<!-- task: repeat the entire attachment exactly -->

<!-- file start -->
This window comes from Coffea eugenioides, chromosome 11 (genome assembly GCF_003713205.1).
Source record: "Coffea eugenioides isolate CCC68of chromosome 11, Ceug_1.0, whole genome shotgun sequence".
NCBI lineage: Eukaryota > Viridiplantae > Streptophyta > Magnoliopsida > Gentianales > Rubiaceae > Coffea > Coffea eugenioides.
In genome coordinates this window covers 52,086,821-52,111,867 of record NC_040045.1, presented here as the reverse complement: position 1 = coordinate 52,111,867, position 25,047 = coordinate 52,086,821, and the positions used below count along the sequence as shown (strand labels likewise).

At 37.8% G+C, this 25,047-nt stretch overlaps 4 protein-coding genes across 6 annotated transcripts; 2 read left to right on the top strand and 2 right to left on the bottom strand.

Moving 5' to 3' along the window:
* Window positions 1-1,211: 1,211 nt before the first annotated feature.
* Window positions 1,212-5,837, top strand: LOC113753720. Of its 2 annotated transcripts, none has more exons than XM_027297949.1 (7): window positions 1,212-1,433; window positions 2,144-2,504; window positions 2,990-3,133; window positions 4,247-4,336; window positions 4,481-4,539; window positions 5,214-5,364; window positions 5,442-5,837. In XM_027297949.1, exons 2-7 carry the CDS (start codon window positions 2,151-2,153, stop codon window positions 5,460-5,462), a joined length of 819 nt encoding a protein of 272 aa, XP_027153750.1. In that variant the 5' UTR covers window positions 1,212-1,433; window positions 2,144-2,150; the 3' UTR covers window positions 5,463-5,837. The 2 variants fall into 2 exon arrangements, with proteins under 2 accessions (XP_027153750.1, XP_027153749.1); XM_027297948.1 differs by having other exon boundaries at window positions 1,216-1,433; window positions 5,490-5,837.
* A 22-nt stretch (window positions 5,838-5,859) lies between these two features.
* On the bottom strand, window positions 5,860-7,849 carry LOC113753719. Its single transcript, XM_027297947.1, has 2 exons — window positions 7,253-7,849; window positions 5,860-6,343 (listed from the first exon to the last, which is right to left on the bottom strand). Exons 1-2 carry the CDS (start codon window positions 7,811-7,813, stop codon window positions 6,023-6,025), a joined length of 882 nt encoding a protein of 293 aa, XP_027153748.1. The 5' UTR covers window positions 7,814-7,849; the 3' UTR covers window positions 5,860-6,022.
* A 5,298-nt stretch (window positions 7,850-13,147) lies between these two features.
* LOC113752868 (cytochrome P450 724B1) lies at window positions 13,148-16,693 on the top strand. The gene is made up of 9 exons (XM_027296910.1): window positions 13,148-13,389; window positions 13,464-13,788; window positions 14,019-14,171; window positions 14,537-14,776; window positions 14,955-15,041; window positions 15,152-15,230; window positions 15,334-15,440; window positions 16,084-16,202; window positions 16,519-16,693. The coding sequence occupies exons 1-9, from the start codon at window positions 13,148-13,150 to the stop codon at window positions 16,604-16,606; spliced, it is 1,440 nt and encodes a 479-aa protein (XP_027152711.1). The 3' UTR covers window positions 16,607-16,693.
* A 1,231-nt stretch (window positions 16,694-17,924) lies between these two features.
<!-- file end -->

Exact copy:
This window comes from Coffea eugenioides, chromosome 11 (genome assembly GCF_003713205.1).
Source record: "Coffea eugenioides isolate CCC68of chromosome 11, Ceug_1.0, whole genome shotgun sequence".
NCBI lineage: Eukaryota > Viridiplantae > Streptophyta > Magnoliopsida > Gentianales > Rubiaceae > Coffea > Coffea eugenioides.
In genome coordinates this window covers 52,086,821-52,111,867 of record NC_040045.1, presented here as the reverse complement: position 1 = coordinate 52,111,867, position 25,047 = coordinate 52,086,821, and the positions used below count along the sequence as shown (strand labels likewise).

At 37.8% G+C, this 25,047-nt stretch overlaps 4 protein-coding genes across 6 annotated transcripts; 2 read left to right on the top strand and 2 right to left on the bottom strand.

Moving 5' to 3' along the window:
* Window positions 1-1,211: 1,211 nt before the first annotated feature.
* Window positions 1,212-5,837, top strand: LOC113753720. Of its 2 annotated transcripts, none has more exons than XM_027297949.1 (7): window positions 1,212-1,433; window positions 2,144-2,504; window positions 2,990-3,133; window positions 4,247-4,336; window positions 4,481-4,539; window positions 5,214-5,364; window positions 5,442-5,837. In XM_027297949.1, exons 2-7 carry the CDS (start codon window positions 2,151-2,153, stop codon window positions 5,460-5,462), a joined length of 819 nt encoding a protein of 272 aa, XP_027153750.1. In that variant the 5' UTR covers window positions 1,212-1,433; window positions 2,144-2,150; the 3' UTR covers window positions 5,463-5,837. The 2 variants fall into 2 exon arrangements, with proteins under 2 accessions (XP_027153750.1, XP_027153749.1); XM_027297948.1 differs by having other exon boundaries at window positions 1,216-1,433; window positions 5,490-5,837.
* A 22-nt stretch (window positions 5,838-5,859) lies between these two features.
* On the bottom strand, window positions 5,860-7,849 carry LOC113753719. Its single transcript, XM_027297947.1, has 2 exons — window positions 7,253-7,849; window positions 5,860-6,343 (listed from the first exon to the last, which is right to left on the bottom strand). Exons 1-2 carry the CDS (start codon window positions 7,811-7,813, stop codon window positions 6,023-6,025), a joined length of 882 nt encoding a protein of 293 aa, XP_027153748.1. The 5' UTR covers window positions 7,814-7,849; the 3' UTR covers window positions 5,860-6,022.
* A 5,298-nt stretch (window positions 7,850-13,147) lies between these two features.
* LOC113752868 (cytochrome P450 724B1) lies at window positions 13,148-16,693 on the top strand. The gene is made up of 9 exons (XM_027296910.1): window positions 13,148-13,389; window positions 13,464-13,788; window positions 14,019-14,171; window positions 14,537-14,776; window positions 14,955-15,041; window positions 15,152-15,230; window positions 15,334-15,440; window positions 16,084-16,202; window positions 16,519-16,693. The coding sequence occupies exons 1-9, from the start codon at window positions 13,148-13,150 to the stop codon at window positions 16,604-16,606; spliced, it is 1,440 nt and encodes a 479-aa protein (XP_027152711.1). The 3' UTR covers window positions 16,607-16,693.
* A 1,231-nt stretch (window positions 16,694-17,924) lies between these two features.